I came to science via making mini traffic lights, measuring the speed of falling sycamore seeds and brewing fine ‘perfumes’ from whatever could be dug up from the garden. These unorthodox projects eventually led to a course studying biochemistry at Bristol to indulge my interest in science. Here I found that I had more of a flair for writing about science than actually doing it, after some spectacularly unsuccessful afternoon practicals!
After stints working on science journals, writing for society newsletters and editing and writing jobs with the magazine Chemistry & Industry I joined Chemistry World. Writing for the magazine has given me a wonderful opportunity to meet childhood heroes and some of the best scientists in the world. Telling the world about their work is not only great fun, but also matters. A scientifically literate public and body politic is vital if we expect evidence to play a greater role in policy-making.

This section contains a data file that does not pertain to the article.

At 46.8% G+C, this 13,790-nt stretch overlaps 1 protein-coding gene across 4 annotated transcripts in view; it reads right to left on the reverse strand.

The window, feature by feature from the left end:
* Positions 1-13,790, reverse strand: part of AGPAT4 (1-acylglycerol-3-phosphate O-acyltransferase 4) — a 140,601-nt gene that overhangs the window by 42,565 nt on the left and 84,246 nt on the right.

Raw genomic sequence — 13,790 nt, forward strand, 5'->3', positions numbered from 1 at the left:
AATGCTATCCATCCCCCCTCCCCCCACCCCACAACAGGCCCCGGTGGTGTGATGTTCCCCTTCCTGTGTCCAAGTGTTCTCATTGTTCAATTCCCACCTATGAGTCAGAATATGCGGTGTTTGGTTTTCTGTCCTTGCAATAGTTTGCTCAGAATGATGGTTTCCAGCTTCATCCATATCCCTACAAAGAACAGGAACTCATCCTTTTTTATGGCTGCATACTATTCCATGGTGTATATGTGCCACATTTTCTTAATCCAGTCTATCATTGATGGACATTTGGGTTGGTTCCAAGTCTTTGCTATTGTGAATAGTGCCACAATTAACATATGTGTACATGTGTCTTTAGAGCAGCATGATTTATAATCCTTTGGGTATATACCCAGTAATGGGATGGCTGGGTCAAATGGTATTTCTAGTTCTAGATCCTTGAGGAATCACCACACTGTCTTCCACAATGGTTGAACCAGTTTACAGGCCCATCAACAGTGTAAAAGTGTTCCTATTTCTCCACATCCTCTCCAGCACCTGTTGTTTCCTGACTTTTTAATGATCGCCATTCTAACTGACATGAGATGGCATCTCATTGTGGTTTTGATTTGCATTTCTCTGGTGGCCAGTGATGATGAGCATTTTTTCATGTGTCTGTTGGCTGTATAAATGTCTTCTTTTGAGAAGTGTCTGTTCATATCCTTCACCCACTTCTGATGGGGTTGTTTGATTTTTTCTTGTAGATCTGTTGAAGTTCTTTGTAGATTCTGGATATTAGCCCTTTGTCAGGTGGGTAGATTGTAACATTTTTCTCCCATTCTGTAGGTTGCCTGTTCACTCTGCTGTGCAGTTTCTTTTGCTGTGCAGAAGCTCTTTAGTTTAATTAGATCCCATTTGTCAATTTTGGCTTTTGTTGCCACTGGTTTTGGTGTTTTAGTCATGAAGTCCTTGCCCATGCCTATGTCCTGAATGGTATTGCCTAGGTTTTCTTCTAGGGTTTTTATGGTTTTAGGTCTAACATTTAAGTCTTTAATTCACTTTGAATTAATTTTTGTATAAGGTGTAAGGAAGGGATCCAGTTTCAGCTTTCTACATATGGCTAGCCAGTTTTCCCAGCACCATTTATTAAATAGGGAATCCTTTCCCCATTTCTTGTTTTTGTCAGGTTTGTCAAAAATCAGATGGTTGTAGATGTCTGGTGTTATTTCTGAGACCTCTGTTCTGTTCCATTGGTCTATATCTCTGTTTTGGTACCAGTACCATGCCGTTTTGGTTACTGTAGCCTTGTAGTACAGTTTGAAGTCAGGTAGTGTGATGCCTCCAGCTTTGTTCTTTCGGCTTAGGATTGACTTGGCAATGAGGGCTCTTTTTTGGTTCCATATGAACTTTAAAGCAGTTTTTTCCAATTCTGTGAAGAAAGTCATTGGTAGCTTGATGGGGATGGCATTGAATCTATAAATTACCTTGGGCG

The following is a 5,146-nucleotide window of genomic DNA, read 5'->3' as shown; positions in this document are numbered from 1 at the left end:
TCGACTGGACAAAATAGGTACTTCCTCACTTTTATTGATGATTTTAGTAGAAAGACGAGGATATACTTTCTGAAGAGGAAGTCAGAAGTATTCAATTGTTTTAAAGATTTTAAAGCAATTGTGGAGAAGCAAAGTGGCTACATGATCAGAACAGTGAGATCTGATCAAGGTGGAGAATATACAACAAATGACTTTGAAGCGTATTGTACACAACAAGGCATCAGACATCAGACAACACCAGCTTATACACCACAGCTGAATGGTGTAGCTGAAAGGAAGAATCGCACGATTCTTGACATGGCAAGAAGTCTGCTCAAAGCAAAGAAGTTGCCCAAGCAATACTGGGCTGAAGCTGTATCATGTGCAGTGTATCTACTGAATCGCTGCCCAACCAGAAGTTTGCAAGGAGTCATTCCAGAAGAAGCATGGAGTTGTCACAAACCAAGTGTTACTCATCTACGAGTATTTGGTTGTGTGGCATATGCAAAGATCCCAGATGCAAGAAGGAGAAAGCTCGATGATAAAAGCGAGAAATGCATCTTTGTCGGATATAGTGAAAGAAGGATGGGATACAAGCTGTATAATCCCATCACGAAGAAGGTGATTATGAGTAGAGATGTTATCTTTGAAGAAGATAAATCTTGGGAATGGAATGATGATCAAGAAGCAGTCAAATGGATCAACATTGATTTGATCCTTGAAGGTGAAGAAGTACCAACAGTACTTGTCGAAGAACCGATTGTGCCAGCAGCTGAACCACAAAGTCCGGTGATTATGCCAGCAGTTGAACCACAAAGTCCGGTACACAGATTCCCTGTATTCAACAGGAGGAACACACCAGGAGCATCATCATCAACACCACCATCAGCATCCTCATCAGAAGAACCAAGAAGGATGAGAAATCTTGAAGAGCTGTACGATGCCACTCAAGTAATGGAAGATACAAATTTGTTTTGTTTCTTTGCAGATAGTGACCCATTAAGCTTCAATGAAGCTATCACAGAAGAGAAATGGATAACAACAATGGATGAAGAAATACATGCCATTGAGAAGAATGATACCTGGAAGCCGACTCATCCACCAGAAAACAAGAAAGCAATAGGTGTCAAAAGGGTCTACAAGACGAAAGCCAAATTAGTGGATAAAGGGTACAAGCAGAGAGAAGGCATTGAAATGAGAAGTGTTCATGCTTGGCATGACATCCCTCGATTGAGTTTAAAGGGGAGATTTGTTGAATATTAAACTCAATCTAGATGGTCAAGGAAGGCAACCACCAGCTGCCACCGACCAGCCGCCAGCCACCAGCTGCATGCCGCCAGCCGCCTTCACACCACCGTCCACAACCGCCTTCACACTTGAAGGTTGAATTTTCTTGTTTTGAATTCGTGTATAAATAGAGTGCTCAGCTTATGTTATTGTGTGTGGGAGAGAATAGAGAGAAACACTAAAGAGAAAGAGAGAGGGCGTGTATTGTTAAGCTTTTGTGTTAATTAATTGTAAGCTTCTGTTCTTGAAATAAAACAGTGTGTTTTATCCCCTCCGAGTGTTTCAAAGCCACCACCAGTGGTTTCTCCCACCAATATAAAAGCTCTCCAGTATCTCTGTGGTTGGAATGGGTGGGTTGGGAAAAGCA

Gene editing could transform healthcare but no disease should be forgotten
Science craves certainty but the UK hasn’t been able to deliver it recently
Carolyn Bertozzi, Morten Meldal and Barry Sharpless take chemistry’s top prize
Efforts to trap carbon dioxide could consume a huge amount of forecast renewable energy growth
Benjamin List and David MacMillan win the chemistry prize for a new way to assemble molecules
Researchers must now make the best of the Brexit agreement